With its share price off 62.45% year-to-date and its market capitalization pared to $34.61 billion, Block (NYSE:SQ) — the fintech company previously known as Square — could be ripe for intervention by an activist investor or potentially lure a suitor.
That’s according to a Tuesday article by Michael Flaherty of Axios. Should either of those scenarios come to fruition, it could benefit exchange traded funds such as the Fidelity Crytpo Industry and Digital Payments ETF (FDIG).
FDIG benchmarks to the Fidelity Crypto Industry and Digital Payments. Block is relevant in this conversation because the Fidelity ETF allocates 15.16% of its weight to the stock, or nearly double what it devotes to its second-largest component. Nearly 150 ETFs have some exposure to shares of Block, and of that group, FDIG is tops on a percentage, leading the ETF with the second-largest Block weight by almost 370 basis points, according to ETF Research Center data.
Some of the takeover speculation directed at Jack Dorsey’s Block involves the company’s $30 billion acquisition of buy-now-pay-later firm Afterpay. When Block announced that deal, its market value was nearly quadruple what it is today.
“Investors are keenly aware of that fact, and so, apparently, is activist hedge fund titan Dan Loeb. Research firm Gordon Haskett pointed out in a note that Loeb, in a tweet reply, made mention of that stark value drop by Block,” reported Axios. “A person familiar with the matter pointed out that Block’s ability to parse through Afterpay’s loans and move from one balance sheet to another is a much more arduous process than anticipated.”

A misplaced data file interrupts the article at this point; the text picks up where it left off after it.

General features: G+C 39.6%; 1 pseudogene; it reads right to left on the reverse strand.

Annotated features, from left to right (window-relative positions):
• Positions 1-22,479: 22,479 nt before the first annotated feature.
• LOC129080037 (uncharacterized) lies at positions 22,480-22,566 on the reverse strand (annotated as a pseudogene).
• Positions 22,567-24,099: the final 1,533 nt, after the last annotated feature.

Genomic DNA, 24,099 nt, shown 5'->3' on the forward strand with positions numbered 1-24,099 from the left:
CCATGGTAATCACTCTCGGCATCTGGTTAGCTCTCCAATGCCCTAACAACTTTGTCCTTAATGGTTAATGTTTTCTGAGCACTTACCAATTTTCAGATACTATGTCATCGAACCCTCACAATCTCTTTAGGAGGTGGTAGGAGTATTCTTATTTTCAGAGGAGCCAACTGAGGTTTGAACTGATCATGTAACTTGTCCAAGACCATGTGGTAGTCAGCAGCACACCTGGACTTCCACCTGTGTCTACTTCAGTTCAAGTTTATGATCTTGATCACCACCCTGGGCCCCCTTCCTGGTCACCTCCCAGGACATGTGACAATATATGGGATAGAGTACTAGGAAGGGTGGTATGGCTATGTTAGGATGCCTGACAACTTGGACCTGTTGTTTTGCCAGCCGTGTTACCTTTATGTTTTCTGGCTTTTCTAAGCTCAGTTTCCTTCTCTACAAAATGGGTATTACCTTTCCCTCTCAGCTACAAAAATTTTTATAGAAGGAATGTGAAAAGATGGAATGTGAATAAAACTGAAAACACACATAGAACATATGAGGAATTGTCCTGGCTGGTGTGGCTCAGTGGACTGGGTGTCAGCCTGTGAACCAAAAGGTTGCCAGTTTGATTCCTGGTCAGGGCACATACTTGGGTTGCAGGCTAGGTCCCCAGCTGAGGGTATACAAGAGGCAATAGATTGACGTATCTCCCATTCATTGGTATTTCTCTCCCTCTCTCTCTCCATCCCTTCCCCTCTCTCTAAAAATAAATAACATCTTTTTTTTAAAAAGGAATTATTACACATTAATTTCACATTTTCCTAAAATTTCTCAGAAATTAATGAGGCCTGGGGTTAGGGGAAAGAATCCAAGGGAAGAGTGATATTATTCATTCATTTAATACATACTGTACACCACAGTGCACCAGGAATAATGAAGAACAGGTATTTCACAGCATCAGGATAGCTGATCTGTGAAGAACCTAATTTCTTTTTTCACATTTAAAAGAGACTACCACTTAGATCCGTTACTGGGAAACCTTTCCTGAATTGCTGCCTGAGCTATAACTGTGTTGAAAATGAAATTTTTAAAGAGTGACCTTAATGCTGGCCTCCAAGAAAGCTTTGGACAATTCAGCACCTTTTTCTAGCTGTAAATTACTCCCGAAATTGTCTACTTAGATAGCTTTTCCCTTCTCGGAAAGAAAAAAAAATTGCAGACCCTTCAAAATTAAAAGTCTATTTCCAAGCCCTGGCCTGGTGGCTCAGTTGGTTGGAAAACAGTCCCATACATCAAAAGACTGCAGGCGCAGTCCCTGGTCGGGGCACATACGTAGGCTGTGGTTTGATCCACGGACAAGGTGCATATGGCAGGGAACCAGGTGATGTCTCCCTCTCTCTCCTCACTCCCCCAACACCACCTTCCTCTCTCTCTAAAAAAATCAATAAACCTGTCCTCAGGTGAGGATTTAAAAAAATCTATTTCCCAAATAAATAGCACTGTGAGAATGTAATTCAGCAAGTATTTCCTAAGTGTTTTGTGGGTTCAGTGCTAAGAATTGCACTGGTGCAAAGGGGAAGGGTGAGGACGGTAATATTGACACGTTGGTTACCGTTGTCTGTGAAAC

For a traditional financial services company looking to make fintech inroads, Block could make for a compelling target. FDIG’s largest holding is the purveyor of Cash App — the popular money transfer service that’s morphed into the bank of choice for many previously unbanked Americans. Not to mention, Cash App offers bitcoin and equities trading while enjoying significantly lower customer acquisition costs and significantly higher customer approval ratings than old guard banks.
In terms of an outright takeover of Block, the situation wouldn’t be comparable to Elon Musk moving on Twitter (NYSE:TWTR), the social media company founded by Dorsey. Dorsey has majority control of Block and is showing dedication to the company and broader crypto and blockchain concepts, indicating that it could take a hefty offer to get him to the bargaining table.
“If Block isn’t able to pull off this integration faster, and build its market value back up, it, too, may be the target of a well-capitalized suitor. At the very least, it may have to contend with the kind of activist investor ire that Third Point’s Loeb is already hinting at,” concluded Axios.
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The opinions and forecasts expressed herein are solely those of Tom Lydon, and may not actually come to pass. Information on this site should not be used or construed as an offer to sell, a solicitation of an offer to buy, or a recommendation for any product.